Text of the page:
Reduce, Reuse, Recycle

New Pilot Project at Leavenworth National Fish Hatchery Thinks Outside the Raceway

Could a change in tank design help hatcheries combat climate change?

By: Amanda Smith, USFWS Columbia Pacific Northwest

The iconic Icicle Creek flows down from the Cascade Mountains in WA state
The iconic Icicle Creek flows down from the Cascade Mountains in WA state
Photo: Icicle Creek flows down from the Cascade Mountain range to join the Wenatchee River in Leavenworth, WA. Credit:

Icicle Creek is an iconic stream in central Washington State that runs through the heart of the Okanogan-Wenatchee National Forest into the Wenatchee River, providing life-giving resources to the surrounding communities. From supporting domestic water supply and agricultural irrigation to providing habitat for wildlife and recreation for people, Icicle Creek is in high demand. This hardworking waterway also provides water for Leavenworth National Fish Hatchery, ensuring the creation of millions of salmon annually.

Photo: Back to the future — The raceways in use in front of Leavenworth National Fish Hatchery in 1947.

Built in 1940 to make up for salmon loss after the construction of Grand Coulee Dam, Leavenworth National Fish Hatchery is one of three hatcheries that comprise the Leavenworth National Fisheries Complex. Managed by the US Fish and Wildlife Service (Service), the three hatcheries in the Complex — Leavenworth, Entiat, and Winthrop — are visited by 120,000 visitors each year and propagate 2 million Chinook salmon annually. These millions of salmon are produced to fulfill tribal trust obligations, support recreational and commercial fishing, and insure future generations of fish for future generations of people. The Mid-Columbia Fish and Wildlife Conservation Office supports this mission by monitoring and evaluating the work of the hatcheries, as well as helping to restore habitat and monitoring native fish populations and aquatic ecosystems.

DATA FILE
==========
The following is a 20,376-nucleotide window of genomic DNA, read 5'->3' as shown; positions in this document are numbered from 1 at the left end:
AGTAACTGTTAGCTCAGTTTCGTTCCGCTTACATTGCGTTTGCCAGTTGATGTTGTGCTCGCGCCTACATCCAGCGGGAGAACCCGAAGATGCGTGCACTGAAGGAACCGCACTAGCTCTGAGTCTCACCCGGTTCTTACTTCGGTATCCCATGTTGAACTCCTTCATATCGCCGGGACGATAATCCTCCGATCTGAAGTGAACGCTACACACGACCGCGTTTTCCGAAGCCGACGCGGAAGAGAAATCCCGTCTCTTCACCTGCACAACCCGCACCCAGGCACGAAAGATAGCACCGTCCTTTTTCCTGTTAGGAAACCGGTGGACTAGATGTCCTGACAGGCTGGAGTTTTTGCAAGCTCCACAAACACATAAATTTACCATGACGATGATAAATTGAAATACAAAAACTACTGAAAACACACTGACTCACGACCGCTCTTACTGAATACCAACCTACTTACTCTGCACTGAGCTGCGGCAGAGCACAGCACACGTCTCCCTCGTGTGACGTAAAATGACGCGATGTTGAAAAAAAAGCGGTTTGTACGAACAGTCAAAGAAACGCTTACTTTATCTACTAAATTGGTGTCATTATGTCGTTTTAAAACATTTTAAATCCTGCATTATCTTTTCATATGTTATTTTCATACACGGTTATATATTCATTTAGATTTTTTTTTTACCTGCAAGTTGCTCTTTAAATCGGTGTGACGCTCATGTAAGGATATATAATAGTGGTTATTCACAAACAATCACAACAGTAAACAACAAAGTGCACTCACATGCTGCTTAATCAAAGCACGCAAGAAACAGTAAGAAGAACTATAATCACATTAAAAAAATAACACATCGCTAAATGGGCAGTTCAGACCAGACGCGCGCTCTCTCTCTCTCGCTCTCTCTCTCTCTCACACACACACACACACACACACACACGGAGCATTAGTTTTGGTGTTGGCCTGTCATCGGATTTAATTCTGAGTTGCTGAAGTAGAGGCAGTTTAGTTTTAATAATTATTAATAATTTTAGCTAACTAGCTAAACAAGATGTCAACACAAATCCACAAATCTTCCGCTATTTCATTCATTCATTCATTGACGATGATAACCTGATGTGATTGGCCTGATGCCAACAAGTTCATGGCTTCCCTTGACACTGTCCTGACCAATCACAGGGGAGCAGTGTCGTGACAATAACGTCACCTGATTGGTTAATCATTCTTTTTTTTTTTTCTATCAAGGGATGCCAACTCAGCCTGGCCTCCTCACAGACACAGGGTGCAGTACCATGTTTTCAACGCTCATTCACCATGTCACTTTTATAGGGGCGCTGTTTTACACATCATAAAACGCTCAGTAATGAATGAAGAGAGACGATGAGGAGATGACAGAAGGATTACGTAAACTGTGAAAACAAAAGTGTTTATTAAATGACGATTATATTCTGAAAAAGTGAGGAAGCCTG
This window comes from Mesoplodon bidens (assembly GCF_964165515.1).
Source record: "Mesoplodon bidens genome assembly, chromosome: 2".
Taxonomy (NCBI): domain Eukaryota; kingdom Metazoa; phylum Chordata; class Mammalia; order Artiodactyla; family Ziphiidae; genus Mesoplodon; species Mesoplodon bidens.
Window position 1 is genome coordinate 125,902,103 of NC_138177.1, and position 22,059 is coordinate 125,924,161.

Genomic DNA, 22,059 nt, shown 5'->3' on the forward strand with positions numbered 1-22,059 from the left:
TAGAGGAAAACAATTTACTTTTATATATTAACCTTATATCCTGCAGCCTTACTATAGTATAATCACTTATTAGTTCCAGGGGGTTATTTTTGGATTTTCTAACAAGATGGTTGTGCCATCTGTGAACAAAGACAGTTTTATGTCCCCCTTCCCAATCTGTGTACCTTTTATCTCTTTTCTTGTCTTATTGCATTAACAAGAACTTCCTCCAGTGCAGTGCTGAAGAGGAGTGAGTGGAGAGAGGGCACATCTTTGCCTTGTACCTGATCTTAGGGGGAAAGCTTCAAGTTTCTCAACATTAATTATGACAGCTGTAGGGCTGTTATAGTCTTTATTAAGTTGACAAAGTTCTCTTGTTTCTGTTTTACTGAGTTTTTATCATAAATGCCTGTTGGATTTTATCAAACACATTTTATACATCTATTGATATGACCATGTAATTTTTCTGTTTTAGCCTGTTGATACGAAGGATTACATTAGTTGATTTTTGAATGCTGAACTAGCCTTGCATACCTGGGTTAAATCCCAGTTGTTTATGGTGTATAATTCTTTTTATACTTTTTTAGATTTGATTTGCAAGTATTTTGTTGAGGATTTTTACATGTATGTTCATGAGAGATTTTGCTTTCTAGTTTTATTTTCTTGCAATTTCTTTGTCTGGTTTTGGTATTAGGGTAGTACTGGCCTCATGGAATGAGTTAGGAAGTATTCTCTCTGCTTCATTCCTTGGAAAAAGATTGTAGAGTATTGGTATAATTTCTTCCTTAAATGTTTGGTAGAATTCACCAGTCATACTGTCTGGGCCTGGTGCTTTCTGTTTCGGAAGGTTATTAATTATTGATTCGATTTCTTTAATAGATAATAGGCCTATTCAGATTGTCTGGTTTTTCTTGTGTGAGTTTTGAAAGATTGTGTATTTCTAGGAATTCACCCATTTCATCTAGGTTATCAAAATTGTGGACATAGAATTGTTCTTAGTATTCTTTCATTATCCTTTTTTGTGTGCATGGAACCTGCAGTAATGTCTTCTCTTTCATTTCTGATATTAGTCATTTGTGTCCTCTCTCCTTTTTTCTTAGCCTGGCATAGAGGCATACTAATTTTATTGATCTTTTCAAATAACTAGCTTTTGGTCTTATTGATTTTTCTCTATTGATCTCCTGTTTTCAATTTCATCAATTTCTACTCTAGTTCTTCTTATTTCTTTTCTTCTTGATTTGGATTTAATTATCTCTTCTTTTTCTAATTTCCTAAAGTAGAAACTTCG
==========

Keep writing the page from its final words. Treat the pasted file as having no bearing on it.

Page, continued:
Two large coho salmon are held up on the banks of Icicle Creek
Photo: Leavenworth Fisheries Complex Manager Jim Craig displays some of the hatchery’s famed coho salmon. Credit: USFWS

Since construction, Leavenworth NFH has been one of many stakeholders sharing the vital resource of Icicle Creek. “Water connects us all,” says Mathew Maxey, manager for the Leavenworth National Fish Hatchery. “We and our federal, state, Tribal, and community partners have a vested interest in conserving Icicle Creek in this time of changing climate while serving the fish and people that rely on it.”

This move towards using less water is a timely one. According to a Climate Change Vulnerability Report due for release later this year by the Service, the next twenty years will alter the flow, temperature, and composition of Icicle Creek and impact the surrounding landscape. These reports assess the vulnerability of National Fish Hatcheries to climate change to help implement proactive strategies for resource management. Here is what data projections show is in store for Leavenworth National Fish Hatchery and the Icicle Creek in the next two decades:

While the vulnerability reports may look dire, staff at Leavenworth are thinking outside the box raceway with an innovative pilot project designed to raise fish differently. The complete project offers a way around negative impacts of climate change. Literally.

Photos: The intake, where the hatchery gets its water supply, is located upstream (left); Traditional raceways occupy most of the space at Leavenworth but this could change if the pilot PRAS is successful (right).